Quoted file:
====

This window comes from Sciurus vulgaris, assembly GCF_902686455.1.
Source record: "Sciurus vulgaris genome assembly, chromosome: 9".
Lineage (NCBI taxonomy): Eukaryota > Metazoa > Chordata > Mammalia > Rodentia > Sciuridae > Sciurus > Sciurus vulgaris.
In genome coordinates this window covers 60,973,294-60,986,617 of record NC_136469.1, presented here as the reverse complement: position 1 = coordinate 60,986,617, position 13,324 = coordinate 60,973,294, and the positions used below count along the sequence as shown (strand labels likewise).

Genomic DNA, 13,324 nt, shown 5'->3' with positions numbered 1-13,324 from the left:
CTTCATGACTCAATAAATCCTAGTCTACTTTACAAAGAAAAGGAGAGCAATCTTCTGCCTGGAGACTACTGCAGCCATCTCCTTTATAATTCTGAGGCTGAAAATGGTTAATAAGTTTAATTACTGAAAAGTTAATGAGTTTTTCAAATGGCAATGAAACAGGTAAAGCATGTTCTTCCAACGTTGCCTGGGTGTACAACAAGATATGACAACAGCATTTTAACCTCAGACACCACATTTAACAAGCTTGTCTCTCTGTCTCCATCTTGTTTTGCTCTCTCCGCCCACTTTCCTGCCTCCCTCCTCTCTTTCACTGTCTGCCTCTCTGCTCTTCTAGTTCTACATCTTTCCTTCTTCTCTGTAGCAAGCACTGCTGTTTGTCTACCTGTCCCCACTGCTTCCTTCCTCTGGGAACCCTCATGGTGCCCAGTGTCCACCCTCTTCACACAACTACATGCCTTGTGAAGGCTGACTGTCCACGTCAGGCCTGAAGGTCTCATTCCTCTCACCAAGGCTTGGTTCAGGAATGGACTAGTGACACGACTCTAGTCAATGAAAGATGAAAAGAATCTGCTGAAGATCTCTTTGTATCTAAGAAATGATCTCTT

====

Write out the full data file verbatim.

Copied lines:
This window comes from Sciurus vulgaris, assembly GCF_902686455.1.
Source record: "Sciurus vulgaris genome assembly, chromosome: 9".
Lineage (NCBI taxonomy): Eukaryota > Metazoa > Chordata > Mammalia > Rodentia > Sciuridae > Sciurus > Sciurus vulgaris.
In genome coordinates this window covers 60,973,294-60,986,617 of record NC_136469.1, presented here as the reverse complement: position 1 = coordinate 60,986,617, position 13,324 = coordinate 60,973,294, and the positions used below count along the sequence as shown (strand labels likewise).

Genomic DNA, 13,324 nt, shown 5'->3' with positions numbered 1-13,324 from the left:
CTTCATGACTCAATAAATCCTAGTCTACTTTACAAAGAAAAGGAGAGCAATCTTCTGCCTGGAGACTACTGCAGCCATCTCCTTTATAATTCTGAGGCTGAAAATGGTTAATAAGTTTAATTACTGAAAAGTTAATGAGTTTTTCAAATGGCAATGAAACAGGTAAAGCATGTTCTTCCAACGTTGCCTGGGTGTACAACAAGATATGACAACAGCATTTTAACCTCAGACACCACATTTAACAAGCTTGTCTCTCTGTCTCCATCTTGTTTTGCTCTCTCCGCCCACTTTCCTGCCTCCCTCCTCTCTTTCACTGTCTGCCTCTCTGCTCTTCTAGTTCTACATCTTTCCTTCTTCTCTGTAGCAAGCACTGCTGTTTGTCTACCTGTCCCCACTGCTTCCTTCCTCTGGGAACCCTCATGGTGCCCAGTGTCCACCCTCTTCACACAACTACATGCCTTGTGAAGGCTGACTGTCCACGTCAGGCCTGAAGGTCTCATTCCTCTCACCAAGGCTTGGTTCAGGAATGGACTAGTGACACGACTCTAGTCAATGAAAGATGAAAAGAATCTGCTGAAGATCTCTTTGTATCTAAGAAATGATCTCTT